France countered a lackadaisical attitude toward vaccines by passing a law in 2017 making immunization of children mandatory.
The sledgehammer approach followed a drop in immunizations after a public controversy about a flu vaccine shortage in 2009 and after a measles outbreak in 2011. The law applies to all children under 2 years old and eliminated all exemptions.
Marie-Paule Kieny, director of research at Inserm (the French equivalent of the U.S. National Institutes of Health), used France as a case study to help journalists better understand how vaccine hesitancy can emerge.
“We have reversed the tide of low coverage,” Kieny said.
If the anti-vaxxers held sway in an educated country like France, what can happen in less-developed countries? The share of people who believe vaccines are safe is lowest in the former Soviet Union states (Ukraine being the prime example).
Kieny said the difference is trust in government (and thus science) and also education. And if people don’t believe the government, they are overwhelmingly willing to trust doctors and nurses, who are the primary source of trusted health information.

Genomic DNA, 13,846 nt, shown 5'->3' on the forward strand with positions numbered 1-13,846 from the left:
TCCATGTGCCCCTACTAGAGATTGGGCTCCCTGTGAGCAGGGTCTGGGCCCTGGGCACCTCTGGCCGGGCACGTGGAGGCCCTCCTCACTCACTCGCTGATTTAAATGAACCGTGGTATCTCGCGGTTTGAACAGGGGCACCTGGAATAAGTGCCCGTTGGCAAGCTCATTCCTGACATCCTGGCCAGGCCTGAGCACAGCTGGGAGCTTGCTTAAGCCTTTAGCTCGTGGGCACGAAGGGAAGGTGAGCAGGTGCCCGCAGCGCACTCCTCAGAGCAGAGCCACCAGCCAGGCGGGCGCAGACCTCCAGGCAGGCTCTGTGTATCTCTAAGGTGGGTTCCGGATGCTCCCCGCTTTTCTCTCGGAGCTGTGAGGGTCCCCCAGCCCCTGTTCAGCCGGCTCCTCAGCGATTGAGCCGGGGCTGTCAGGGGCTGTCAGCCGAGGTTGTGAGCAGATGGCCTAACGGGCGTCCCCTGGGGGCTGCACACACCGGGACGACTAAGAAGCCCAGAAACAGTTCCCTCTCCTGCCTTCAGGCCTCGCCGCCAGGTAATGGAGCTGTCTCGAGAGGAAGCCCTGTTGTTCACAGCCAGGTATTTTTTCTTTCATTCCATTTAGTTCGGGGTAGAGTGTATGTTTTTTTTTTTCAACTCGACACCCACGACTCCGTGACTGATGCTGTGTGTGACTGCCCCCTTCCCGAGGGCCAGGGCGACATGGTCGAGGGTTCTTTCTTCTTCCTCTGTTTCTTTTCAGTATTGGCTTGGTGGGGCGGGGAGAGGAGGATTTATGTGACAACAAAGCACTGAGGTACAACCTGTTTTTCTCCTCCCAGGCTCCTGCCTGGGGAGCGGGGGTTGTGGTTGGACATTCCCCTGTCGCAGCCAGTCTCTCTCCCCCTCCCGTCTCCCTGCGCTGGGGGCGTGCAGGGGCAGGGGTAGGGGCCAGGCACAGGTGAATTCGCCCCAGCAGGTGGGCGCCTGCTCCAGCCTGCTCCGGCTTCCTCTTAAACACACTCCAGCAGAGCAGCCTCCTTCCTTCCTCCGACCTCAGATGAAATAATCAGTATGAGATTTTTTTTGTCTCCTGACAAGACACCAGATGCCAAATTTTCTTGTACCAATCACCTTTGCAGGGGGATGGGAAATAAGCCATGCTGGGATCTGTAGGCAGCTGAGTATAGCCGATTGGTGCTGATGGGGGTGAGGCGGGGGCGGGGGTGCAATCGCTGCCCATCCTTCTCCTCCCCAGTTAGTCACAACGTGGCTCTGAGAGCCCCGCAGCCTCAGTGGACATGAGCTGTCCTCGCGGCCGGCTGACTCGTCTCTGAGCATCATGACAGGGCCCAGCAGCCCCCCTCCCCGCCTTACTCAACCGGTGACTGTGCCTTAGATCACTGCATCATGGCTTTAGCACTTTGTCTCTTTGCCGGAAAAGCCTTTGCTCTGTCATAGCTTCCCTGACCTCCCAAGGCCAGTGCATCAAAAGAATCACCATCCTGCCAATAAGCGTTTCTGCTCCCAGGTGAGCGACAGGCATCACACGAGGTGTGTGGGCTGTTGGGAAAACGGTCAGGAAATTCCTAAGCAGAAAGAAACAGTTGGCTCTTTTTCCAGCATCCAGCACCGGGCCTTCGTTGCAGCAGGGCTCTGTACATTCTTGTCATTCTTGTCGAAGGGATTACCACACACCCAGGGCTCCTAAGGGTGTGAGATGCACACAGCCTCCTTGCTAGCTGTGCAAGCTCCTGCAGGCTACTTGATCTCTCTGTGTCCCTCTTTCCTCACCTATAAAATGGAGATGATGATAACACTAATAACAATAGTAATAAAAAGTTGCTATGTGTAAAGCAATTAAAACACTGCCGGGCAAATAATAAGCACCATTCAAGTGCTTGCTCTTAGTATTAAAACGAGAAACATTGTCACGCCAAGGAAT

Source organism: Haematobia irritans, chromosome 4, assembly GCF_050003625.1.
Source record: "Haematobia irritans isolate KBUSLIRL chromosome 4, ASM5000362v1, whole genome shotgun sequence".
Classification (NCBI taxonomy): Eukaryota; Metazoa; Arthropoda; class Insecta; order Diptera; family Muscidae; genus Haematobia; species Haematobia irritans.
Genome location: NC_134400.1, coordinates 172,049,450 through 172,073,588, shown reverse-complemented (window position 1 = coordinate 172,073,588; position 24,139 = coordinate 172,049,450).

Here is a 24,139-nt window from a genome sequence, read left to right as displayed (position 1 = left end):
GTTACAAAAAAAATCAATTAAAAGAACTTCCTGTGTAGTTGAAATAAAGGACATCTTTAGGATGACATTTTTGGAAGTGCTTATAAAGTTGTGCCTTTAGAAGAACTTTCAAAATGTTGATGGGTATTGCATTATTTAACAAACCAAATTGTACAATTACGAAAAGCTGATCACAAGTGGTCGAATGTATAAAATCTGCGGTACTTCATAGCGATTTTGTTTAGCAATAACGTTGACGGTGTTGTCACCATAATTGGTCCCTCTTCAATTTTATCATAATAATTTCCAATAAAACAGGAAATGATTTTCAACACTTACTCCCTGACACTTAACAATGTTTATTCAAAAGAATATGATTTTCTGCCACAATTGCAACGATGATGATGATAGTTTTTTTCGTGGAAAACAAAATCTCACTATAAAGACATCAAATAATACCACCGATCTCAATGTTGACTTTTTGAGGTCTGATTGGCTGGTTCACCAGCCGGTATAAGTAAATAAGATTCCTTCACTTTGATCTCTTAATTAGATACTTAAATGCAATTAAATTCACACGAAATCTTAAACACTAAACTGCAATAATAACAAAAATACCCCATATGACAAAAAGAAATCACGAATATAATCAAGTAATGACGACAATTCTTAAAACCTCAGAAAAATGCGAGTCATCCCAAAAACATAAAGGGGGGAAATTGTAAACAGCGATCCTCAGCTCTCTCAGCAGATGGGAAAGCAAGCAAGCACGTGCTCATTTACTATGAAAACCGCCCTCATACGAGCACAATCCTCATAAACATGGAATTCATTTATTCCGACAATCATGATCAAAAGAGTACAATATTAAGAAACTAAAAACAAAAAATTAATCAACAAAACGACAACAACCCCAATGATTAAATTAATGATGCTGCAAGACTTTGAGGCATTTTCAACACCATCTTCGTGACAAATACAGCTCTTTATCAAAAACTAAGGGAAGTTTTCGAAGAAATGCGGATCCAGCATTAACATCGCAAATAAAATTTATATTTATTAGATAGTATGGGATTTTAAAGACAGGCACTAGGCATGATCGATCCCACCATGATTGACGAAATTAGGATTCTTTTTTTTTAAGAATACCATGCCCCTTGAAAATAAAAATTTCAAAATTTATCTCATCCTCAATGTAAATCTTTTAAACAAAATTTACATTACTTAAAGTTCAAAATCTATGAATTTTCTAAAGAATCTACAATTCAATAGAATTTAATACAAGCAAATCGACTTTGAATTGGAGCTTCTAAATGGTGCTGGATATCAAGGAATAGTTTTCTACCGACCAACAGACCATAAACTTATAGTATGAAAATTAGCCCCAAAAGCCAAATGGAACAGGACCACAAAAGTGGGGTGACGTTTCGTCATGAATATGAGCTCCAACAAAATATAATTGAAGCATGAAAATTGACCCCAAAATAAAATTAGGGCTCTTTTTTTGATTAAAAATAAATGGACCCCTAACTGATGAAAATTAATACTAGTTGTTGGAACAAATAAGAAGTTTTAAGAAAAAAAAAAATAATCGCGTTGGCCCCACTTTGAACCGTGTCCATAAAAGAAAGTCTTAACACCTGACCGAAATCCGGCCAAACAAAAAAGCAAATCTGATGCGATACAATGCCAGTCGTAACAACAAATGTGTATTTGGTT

Kieny cautioned National Press Foundation fellows about the effect of “falsely balanced reporting.”
“It’s good to present two sides of the coin. But if you present it to give the same value to the two sides, you are likely to drive readers in one direction,” she said.
Kieny said the health community is still recovering from the bad autism-vaccine study published by unsuspecting journalists two decades ago. One result was the rise of anti-vaxxers who have nurtured fear of adverse effects and recruited celebrities to their cause.
She said health officials can counter the vaccine hesitancy movement by making immunizations compulsory, engaging with journalists to relay positive messages about vaccines, and educating health professionals about the safety and effectiveness of vaccines.
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